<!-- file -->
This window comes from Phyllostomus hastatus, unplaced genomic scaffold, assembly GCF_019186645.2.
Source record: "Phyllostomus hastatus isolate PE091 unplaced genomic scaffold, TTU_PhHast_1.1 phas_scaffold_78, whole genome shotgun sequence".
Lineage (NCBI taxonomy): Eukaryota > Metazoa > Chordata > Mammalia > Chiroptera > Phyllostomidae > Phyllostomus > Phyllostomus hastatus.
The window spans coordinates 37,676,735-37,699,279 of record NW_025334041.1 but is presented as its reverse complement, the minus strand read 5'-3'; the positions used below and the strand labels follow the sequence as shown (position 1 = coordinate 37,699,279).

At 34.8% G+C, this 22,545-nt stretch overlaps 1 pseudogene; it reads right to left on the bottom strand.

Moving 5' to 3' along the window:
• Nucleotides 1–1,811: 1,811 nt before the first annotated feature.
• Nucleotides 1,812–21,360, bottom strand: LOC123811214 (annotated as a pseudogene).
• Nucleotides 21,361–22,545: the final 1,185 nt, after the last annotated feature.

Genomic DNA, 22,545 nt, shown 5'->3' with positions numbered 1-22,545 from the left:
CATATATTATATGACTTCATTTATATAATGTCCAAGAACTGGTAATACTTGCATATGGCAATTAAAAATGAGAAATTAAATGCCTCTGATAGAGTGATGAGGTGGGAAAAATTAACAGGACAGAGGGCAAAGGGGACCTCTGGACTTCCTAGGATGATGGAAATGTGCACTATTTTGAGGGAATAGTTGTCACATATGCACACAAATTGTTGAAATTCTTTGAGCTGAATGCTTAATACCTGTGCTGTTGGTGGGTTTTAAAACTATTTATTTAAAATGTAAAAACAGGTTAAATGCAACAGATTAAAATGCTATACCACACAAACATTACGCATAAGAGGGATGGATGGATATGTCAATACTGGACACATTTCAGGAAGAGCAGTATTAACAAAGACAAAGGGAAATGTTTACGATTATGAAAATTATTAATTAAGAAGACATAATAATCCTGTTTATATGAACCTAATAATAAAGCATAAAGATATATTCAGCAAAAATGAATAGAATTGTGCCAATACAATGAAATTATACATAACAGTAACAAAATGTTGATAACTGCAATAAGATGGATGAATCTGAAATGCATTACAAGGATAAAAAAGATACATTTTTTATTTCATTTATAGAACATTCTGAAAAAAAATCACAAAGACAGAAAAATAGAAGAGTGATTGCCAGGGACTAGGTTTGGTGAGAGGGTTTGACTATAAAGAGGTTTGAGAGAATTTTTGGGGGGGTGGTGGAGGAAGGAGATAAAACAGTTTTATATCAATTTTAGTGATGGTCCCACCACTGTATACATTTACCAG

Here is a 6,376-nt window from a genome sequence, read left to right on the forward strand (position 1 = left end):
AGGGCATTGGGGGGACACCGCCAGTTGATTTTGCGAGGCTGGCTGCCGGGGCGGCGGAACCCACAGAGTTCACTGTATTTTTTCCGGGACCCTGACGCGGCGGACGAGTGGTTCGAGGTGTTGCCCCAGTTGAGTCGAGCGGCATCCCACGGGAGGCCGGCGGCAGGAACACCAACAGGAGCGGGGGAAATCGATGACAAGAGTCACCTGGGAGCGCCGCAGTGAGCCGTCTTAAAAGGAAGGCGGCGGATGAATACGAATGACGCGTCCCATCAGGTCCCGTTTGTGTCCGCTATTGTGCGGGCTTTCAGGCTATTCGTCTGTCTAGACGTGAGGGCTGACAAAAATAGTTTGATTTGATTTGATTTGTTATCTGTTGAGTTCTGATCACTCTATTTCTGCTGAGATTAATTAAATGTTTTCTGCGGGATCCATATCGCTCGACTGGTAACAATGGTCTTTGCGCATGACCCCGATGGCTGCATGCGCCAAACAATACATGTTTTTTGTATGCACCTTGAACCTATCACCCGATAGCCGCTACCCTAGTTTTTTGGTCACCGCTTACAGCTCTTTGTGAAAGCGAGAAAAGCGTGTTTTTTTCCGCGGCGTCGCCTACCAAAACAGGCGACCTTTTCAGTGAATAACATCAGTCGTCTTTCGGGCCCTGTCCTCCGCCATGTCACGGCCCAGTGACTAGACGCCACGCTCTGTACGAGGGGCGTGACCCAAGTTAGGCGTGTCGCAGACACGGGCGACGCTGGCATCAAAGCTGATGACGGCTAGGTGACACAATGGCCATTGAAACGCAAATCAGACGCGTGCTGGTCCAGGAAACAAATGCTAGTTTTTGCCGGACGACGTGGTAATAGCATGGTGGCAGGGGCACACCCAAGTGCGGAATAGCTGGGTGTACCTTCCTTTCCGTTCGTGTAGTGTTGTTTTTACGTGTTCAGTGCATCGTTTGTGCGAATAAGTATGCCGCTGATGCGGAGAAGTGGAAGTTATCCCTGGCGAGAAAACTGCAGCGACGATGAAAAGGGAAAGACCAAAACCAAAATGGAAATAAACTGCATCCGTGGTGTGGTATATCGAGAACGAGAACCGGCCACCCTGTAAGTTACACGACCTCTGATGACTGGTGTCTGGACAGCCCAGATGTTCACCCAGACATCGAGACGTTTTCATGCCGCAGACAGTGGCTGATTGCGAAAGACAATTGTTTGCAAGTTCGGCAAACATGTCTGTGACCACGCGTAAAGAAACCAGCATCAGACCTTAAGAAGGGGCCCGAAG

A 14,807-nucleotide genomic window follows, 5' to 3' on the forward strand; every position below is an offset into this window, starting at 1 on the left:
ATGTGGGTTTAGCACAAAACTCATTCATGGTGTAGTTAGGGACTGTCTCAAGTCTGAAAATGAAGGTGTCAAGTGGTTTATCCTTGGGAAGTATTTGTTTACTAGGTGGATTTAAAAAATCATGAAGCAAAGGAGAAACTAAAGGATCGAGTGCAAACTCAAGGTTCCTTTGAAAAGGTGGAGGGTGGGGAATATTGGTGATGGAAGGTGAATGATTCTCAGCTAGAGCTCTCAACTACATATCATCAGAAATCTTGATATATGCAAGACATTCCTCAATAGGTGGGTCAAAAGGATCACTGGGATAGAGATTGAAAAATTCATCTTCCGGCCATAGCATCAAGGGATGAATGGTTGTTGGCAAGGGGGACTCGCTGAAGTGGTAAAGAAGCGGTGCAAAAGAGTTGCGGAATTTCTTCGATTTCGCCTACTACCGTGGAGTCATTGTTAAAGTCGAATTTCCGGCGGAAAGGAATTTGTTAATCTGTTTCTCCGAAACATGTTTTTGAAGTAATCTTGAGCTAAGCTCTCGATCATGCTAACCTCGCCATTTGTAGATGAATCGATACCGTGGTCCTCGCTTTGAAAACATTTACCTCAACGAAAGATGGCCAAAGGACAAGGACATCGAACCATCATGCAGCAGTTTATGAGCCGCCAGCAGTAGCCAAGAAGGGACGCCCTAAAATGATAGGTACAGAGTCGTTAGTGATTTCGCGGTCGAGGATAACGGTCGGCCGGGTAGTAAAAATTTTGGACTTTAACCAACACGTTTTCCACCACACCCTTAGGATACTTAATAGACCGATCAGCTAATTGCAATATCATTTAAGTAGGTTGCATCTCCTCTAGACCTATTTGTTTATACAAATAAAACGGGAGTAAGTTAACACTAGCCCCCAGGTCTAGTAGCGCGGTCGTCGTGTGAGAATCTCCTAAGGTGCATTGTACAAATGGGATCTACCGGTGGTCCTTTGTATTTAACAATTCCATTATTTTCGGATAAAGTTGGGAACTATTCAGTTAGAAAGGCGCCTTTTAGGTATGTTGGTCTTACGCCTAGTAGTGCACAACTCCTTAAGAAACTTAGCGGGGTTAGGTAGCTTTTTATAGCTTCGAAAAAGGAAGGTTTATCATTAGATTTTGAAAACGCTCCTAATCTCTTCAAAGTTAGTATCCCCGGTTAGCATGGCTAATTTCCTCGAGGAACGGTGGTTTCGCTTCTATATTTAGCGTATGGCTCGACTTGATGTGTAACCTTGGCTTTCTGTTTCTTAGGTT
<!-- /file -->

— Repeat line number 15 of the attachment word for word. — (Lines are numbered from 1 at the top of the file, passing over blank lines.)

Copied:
ATGTGGGTTTAGCACAAAACTCATTCATGGTGTAGTTAGGGACTGTCTCAAGTCTGAAAATGAAGGTGTCAAGTGGTTTATCCTTGGGAAGTATTTGTTTACTAGGTGGATTTAAAAAATCATGAAGCAAAGGAGAAACTAAAGGATCGAGTGCAAACTCAAGGTTCCTTTGAAAAGGTGGAGGGTGGGGAATATTGGTGATGGAAGGTGAATGATTCTCAGCTAGAGCTCTCAACTACATATCATCAGAAATCTTGATATATGCAAGACATTCCTCAATAGGTGGGTCAAAAGGATCACTGGGATAGAGATTGAAAAATTCATCTTCCGGCCATAGCATCAAGGGATGAATGGTTGTTGGCAAGGGGGACTCGCTGAAGTGGTAAAGAAGCGGTGCAAAAGAGTTGCGGAATTTCTTCGATTTCGCCTACTACCGTGGAGTCATTGTTAAAGTCGAATTTCCGGCGGAAAGGAATTTGTTAATCTGTTTCTCCGAAACATGTTTTTGAAGTAATCTTGAGCTAAGCTCTCGATCATGCTAACCTCGCCATTTGTAGATGAATCGATACCGTGGTCCTCGCTTTGAAAACATTTACCTCAACGAAAGATGGCCAAAGGACAAGGACATCGAACCATCATGCAGCAGTTTATGAGCCGCCAGCAGTAGCCAAGAAGGGACGCCCTAAAATGATAGGTACAGAGTCGTTAGTGATTTCGCGGTCGAGGATAACGGTCGGCCGGGTAGTAAAAATTTTGGACTTTAACCAACACGTTTTCCACCACACCCTTAGGATACTTAATAGACCGATCAGCTAATTGCAATATCATTTAAGTAGGTTGCATCTCCTCTAGACCTATTTGTTTATACAAATAAAACGGGAGTAAGTTAACACTAGCCCCCAGGTCTAGTAGCGCGGTCGTCGTGTGAGAATCTCCTAAGGTGCATTGTACAAATGGGATCTACCGGTGGTCCTTTGTATTTAACAATTCCATTATTTTCGGATAAAGTTGGGAACTATTCAGTTAGAAAGGCGCCTTTTAGGTATGTTGGTCTTACGCCTAGTAGTGCACAACTCCTTAAGAAACTTAGCGGGGTTAGGTAGCTTTTTATAGCTTCGAAAAAGGAAGGTTTATCATTAGATTTTGAAAACGCTCCTAATCTCTTCAAAGTTAGTATCCCCGGTTAGCATGGCTAATTTCCTCGAGGAACGGTGGTTTCGCTTCTATATTTAGCGTATGGCTCGACTTGATGTGTAACCTTGGCTTTCTGTTTCTTAGGTT